7 Things I Wish I Did Not Know
Thinking about what we wish we didn’t know is a dark and quirky task, often signaling regret and loss. It usually leads to the kind of melancholic soul-searching that in turn has me reaching for the Haagen-Daz and a hidden pack of cigarettes, with Sara Bareilles in the background.
1. I wish I didn’t know every single damn word to “Point Me in the Direction of Albuquerque,” by the Partridge Family. This tune was apparently tailor-made for a specific episode of the iconic ‘70s hit TV show. In the episode, the goofy family of musicians and their sort-of creepy manager, Ruben, are on the road in their psychedelic bus when they meet a teenage runaway at a diner. I can still remember the way the dust flew up off the back of the bus as they hit the highway, almost as clearly as I remember Laurie’s (played by Susan Dey) perfect long brown hair and David Cassidy’s perfect long brown hair. The show holds a sweet little spot in my heart, but the song never ceases to annoy me, popping up in my mind as it does way too frequently. I’ll probably be humming it on my deathbed. http://www.youtube.com/watch?v=38XsRcDmTFc
2. I wish I didn’t know that my kids have blood. Or at least what it looks like. I am one of those parents. Strong and brave … until the blood appears. Then I’m a wobbly mess.
3. I wish I didn’t know the ending to Liz Moore’s fine novel, Heft. I connected so deeply with this honest and beautiful story that I literally started turning pages slower as I neared the end. I wish I were still reading it—or better yet, that I hadn’t even started it and had it before me some years off, as a treat. The story of a 600-pound recluse finding solace, connection, and purpose is lovely, surprisingly positive, and deft. It’s one of those books that added sunlight to my soul.
4. I wish I didn’t know the ending to The Da Vinci Code. My reasoning here is opposite to No. 3. This book is so bad I wish I’d never started it.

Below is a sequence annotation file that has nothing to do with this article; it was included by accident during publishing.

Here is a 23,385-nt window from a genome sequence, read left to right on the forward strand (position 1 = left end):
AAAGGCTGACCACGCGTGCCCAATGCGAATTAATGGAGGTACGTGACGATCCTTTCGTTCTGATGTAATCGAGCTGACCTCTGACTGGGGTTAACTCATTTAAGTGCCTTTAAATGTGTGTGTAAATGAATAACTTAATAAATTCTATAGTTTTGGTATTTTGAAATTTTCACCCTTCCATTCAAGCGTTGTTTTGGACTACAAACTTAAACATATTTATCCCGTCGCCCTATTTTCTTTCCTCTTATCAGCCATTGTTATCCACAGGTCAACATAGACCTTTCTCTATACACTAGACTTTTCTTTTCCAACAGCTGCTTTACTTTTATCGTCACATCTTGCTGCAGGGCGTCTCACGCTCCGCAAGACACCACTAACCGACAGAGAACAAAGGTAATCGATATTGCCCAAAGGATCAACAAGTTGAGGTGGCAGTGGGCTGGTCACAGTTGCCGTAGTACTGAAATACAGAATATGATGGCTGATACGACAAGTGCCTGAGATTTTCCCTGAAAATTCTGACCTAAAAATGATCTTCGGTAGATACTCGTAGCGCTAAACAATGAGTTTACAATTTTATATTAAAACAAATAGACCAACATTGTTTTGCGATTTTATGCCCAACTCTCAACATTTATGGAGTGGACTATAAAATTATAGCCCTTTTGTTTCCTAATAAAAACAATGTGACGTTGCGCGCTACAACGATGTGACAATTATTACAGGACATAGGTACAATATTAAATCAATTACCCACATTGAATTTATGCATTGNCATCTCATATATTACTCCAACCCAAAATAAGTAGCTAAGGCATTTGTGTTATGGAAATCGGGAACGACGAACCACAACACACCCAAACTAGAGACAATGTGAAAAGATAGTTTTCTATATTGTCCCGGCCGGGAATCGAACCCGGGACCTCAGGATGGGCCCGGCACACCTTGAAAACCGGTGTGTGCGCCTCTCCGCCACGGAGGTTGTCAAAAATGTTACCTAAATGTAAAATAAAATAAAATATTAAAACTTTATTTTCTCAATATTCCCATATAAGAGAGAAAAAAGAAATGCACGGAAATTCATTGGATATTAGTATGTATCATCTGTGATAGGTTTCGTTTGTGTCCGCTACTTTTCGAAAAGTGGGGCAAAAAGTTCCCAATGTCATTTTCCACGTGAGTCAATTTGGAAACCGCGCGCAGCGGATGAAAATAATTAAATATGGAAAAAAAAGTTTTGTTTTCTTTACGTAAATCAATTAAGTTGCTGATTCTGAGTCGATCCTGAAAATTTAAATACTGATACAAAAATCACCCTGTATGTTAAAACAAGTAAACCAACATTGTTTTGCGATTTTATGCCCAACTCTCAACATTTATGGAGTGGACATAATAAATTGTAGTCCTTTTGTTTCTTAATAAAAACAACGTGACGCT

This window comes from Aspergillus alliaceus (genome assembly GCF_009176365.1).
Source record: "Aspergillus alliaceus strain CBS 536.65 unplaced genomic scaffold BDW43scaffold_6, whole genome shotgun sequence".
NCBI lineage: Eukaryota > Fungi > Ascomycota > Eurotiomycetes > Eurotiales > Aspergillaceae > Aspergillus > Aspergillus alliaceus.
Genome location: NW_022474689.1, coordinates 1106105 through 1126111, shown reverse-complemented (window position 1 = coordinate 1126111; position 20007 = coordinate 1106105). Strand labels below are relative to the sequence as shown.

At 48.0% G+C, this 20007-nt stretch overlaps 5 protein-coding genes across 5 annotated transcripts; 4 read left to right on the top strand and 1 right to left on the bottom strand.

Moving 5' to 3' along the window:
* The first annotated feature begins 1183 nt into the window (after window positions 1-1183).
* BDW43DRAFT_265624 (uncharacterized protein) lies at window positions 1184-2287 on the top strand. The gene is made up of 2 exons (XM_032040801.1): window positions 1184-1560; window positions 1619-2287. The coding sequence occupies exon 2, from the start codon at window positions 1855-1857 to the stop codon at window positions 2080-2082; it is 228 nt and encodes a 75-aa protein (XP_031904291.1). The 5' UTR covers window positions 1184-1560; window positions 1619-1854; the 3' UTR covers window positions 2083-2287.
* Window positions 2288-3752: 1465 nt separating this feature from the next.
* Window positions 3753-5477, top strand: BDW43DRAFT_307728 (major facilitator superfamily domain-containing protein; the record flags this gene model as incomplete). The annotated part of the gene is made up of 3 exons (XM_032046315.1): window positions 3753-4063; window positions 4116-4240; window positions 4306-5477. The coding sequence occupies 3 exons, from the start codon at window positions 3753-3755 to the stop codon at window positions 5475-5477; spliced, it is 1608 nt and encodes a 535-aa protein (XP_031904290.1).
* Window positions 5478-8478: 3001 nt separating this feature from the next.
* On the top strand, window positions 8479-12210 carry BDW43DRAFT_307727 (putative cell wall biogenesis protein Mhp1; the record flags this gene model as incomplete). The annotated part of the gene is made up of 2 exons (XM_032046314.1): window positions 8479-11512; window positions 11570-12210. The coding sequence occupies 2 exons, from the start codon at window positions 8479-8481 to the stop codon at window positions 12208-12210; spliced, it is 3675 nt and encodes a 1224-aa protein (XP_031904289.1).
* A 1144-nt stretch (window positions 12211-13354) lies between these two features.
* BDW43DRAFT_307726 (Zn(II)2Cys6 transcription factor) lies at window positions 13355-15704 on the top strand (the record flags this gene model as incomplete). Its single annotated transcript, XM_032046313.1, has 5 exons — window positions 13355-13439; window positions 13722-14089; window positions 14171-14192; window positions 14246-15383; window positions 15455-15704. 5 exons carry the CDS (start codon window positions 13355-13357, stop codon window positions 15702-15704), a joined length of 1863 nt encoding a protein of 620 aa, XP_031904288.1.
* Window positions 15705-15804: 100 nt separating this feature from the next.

5. I wish I didn’t know what it feels like to have done something stupid and hurtful to someone else, and what it feels like to not be able to forgive myself. I realize that this sounds like I wish I weren’t human. Well, yes. Sometimes I wish I were Buddha.
6. I wish I didn’t know what it feels like to lose my parents. It’s something most of us can’t avoid, and we know this from a very early age, but there’s really no preparing for it. One can only accept. (See No. 5, re: Buddha.)
7. I wish I didn’t know how it felt to be too old to go flying down the sidewalk at dusk on metal skates, ignoring my mother’s voice calling me to dinner. No helmet, no knee-pads, my hair flying long and tangled out behind me as fireflies start to wink through the bushes of the neighbors … I wish I didn’t know that I’ll never do that again. (And don’t tell me that I will, that I just need the gumption; walk a day in these creaky knees and you’ll know what I mean.)
So, as I predicted, I’m reaching for the Chocolate-Chocolate Chip and the Marlboros right now. But there’s a lot still that I wish I knew. And as long as I keep checking things off that list, I figure I’m OK.
“ I connected so deeply with this honest and beautiful story that I literally started turning pages slower as I neared the end.”
By Chris Campbell www.campbellphotoco.com